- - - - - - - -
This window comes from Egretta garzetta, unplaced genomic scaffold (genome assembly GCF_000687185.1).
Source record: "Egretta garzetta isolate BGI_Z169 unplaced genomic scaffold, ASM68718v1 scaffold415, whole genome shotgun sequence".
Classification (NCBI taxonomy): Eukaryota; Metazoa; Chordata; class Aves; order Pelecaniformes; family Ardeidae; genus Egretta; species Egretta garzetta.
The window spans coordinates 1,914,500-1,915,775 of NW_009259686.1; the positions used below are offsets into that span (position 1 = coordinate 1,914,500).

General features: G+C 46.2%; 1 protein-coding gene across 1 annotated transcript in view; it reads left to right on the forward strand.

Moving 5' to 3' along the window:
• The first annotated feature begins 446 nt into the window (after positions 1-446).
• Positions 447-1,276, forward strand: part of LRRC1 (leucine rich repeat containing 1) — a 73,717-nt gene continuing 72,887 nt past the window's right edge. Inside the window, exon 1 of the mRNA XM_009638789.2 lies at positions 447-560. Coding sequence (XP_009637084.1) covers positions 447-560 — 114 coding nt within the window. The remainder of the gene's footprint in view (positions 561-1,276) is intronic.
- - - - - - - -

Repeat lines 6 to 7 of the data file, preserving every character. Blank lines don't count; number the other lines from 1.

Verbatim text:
Moving 5' to 3' along the window:
• The first annotated feature begins 446 nt into the window (after positions 1-446).